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Lion cubs rescued from Ukraine hope to call Minnesota’s Wildcat Sanctuary home

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I’ve been waiting to share this news with you for quite some time.  A few months ago, IFAW (International Fund for Animal Welfare) asked if we could help 4 lion cubs in war-stricken Ukraine. We knew it would be difficult, but with so many amazing animal warriors on the ground trying to save as many animals as possible, we wanted to do our part.

IFAW reached out to us about the cubs because our team is experienced in international big cat translocations, though none during such conflict.  We know with every step forward, there may be three steps back.  But seeing the committed individuals on the ground providing rescue and animal care during shelling, sometimes with no electricity or running water, we were determined to help.

The cubs, all younger than four months, arrived safely at the Poznan Zoo in Poland after traveling for 36 hours out of war-torn Ukraine, where they will be cared for until onward transport permits are issued.

They have had a harrowing first few months of life, surviving the recent drone attacks and sporadic bombings in Kyiv. Remembering the first moments caring for Dash, I can imagine how scared the caretakers were for the cubs’ survival.

According to their permits, all of the cubs were surrendered to animal rescue organizations, VetCrew in Odesa and Wild Animal Rescue in Kyiv, after local officials started to enforce laws on the exotic pet trade in Ukraine.

“An estimated 200 lions live in private homes and as the war rages on, they face increasingly grim outcomes,” says Meredith Whitney, Wildlife Rescue Program Manager at the International Fund for Animal Welfare (IFAW).

We know there are more bumps in the road to come, but we committed to the long journey.  Both for the animals, but also for the humans who are dedicating themselves to helping each other and the animals during this very difficult time of war. Our hearts are with them all.

We were thrilled to be able to offer these cubs a beautiful, one acre habitat together and hope to welcome them home in the coming months.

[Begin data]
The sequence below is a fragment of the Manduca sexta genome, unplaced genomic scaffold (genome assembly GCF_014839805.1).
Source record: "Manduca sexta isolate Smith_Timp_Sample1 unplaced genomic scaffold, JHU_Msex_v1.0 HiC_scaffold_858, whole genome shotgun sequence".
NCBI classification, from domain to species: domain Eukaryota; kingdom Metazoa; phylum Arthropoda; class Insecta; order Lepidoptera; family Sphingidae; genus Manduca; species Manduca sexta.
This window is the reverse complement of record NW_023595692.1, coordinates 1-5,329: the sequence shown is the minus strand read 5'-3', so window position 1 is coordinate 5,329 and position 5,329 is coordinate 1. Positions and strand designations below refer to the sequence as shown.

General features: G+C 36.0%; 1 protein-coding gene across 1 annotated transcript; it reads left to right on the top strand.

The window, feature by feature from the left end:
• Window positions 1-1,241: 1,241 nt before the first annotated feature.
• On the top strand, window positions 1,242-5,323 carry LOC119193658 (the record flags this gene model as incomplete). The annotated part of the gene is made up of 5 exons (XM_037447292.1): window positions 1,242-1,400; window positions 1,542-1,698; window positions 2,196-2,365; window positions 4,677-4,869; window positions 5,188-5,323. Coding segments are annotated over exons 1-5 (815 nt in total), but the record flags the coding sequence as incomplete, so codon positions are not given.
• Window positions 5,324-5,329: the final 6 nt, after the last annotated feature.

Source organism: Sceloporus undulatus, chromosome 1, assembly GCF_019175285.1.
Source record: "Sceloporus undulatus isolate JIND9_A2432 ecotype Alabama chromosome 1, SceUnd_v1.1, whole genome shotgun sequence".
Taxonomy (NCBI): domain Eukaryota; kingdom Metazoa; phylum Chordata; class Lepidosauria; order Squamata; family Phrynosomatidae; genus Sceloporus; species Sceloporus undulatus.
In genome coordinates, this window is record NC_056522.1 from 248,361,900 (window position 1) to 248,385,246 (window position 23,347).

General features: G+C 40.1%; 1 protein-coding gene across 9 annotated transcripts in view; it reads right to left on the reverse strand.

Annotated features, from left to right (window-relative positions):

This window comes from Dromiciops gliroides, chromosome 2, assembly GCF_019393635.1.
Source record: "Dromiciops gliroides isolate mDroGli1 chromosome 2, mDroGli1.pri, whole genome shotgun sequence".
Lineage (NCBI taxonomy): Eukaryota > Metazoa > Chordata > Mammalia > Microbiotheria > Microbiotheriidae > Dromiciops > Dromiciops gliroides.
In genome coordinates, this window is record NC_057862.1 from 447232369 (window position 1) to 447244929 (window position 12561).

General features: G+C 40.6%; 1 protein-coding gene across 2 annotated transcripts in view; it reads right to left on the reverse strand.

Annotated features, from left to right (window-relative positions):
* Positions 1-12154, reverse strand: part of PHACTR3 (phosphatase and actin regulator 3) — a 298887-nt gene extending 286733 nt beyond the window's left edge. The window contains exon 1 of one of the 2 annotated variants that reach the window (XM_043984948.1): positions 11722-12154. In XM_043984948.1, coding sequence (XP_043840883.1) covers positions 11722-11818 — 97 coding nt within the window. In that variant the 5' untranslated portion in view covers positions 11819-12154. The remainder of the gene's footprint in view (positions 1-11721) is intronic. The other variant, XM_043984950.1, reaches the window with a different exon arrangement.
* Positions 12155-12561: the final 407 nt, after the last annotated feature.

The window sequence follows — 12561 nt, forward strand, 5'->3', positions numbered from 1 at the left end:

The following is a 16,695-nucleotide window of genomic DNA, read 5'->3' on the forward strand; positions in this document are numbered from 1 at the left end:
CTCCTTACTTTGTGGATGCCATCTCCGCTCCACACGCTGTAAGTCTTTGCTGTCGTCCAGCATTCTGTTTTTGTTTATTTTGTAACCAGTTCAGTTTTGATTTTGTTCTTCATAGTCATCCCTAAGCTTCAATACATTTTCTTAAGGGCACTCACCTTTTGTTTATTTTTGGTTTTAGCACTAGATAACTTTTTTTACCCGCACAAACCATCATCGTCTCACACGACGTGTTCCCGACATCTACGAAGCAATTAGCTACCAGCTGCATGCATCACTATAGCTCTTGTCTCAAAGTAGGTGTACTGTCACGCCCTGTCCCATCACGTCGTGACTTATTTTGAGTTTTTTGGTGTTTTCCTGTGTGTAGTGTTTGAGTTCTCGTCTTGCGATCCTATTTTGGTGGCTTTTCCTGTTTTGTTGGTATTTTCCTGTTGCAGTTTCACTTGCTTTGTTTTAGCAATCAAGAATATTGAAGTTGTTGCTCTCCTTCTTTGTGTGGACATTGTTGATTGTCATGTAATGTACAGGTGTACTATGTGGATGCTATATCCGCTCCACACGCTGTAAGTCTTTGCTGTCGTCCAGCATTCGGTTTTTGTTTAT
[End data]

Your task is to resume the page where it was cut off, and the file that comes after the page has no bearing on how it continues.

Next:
TWS is proud to offer a forever home for these soon-to-be big cats and with your help today, we can rescue and care for more big cats in need!

Frequently Asked Questions:

Why were the 3 cubs kept separate from the 4th cub in Poland?

Prada, who is 2 months older, was rescued in Kyiv. The 3 cubs were rescued in Odesa. Once they all traveled to the Poznan Zoo in Poland, they were able to slowly get to know each other. They were merged once they arrived to our sanctuary to be able to grow up as a pride.

Why can’t these lions be set free in Africa?

Of course, that would be our preference, too. But these cubs had all been separated from their mother at birth to be raised by humans and sold on the black market. They had already imprinted on humans and saw them as a source of food and comfort. Sadly, they would have little success on their own in the wild. Here at the sanctuary, they will be able to live wild at heart.

Why didn’t the cubs stay in Poland or in Europe?

The Poznan Zoo was merely a waystation. They’ve been taking in as many animals from Ukraine as they could. By placing the animals at sanctuaries, they’re able to rescue more in need. At the time of the cubs’ rescue, zoos and rescue centers across Europe had accepted many lions from Ukraine already and reported their facilities were at capacity.

Where are their mothers?

The 3 cubs had been dropped off at a train station, in a zipped up duffle bag. They, and Prada, were part of the black market trade, selling wild animals as “pets” for profit. Unfortunately, we have no information on where they were bred or where their mothers are.

About IFAW (International Fund for Animal Welfare) – IFAW is a global non-profit helping animal and people thrive together. We are experts and everyday people, working across seas, oceans and in more than 40 countries around the world. We rescue, rehabilitate and release animals, and we restore and protect their natural habitats. The problems we’re up against are urgent and complicated. To solve them, we match fresh thinking with bold action. We partner with local communities, governments, non-governmental organizations and businesses. Together, we pioneer new and innovative ways to help all species flourish. See how at ifaw.org

About TWS (The Wildcat Sanctuary) – The Wildcat Sanctuary (TWS) is the only accredited, non-profit sanctuary in the Midwest. TWS provides a natural sanctuary to wild cats in need and inspires change to end the captive wildlife crisis. Combining natural and spacious habitats with a life free of exhibition, TWS allows all residents to live wild at heart. As a true sanctuary, we do not buy, breed, sell or exhibit animals. The Wildcat Sanctuary is accredited by the American Sanctuary Association and the Global Federation of Animal Sanctuaries. More information can be found at WildcatSanctuary.org

Photo Credit: Holly-Marie Cato

 

 

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